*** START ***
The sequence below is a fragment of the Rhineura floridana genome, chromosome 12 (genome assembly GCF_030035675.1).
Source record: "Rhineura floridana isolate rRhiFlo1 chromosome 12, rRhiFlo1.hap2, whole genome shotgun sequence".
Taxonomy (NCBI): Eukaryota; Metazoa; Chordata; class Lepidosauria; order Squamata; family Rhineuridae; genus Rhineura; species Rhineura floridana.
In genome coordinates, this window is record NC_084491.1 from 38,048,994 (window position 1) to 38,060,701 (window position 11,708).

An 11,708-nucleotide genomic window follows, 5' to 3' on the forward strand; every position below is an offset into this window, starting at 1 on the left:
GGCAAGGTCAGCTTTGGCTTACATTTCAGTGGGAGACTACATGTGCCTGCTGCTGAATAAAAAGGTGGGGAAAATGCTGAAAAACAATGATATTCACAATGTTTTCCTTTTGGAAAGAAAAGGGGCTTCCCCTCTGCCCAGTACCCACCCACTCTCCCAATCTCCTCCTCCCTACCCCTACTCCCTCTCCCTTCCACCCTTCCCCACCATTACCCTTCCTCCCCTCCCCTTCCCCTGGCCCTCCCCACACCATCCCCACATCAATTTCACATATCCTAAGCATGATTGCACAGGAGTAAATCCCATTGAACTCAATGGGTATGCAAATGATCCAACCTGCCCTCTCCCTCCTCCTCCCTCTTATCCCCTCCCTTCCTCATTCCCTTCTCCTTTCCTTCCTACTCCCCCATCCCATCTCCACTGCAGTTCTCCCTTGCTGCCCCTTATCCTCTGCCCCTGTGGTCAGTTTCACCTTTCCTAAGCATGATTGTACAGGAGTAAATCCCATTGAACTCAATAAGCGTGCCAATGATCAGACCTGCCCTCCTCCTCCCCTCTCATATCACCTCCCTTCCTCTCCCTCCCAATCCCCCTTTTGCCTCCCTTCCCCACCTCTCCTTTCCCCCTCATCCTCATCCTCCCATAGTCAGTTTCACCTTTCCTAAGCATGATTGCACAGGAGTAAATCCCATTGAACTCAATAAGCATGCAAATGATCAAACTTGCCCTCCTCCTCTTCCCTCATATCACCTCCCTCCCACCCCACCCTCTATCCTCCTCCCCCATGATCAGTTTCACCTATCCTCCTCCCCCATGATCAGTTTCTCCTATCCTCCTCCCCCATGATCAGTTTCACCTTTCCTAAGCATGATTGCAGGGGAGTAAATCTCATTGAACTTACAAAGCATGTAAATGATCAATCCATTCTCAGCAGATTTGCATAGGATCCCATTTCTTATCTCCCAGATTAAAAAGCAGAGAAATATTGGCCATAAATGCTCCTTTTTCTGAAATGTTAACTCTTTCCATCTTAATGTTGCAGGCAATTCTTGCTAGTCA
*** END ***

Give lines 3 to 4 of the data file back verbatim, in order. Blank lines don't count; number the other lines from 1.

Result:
Taxonomy (NCBI): Eukaryota; Metazoa; Chordata; class Lepidosauria; order Squamata; family Rhineuridae; genus Rhineura; species Rhineura floridana.
In genome coordinates, this window is record NC_084491.1 from 38,048,994 (window position 1) to 38,060,701 (window position 11,708).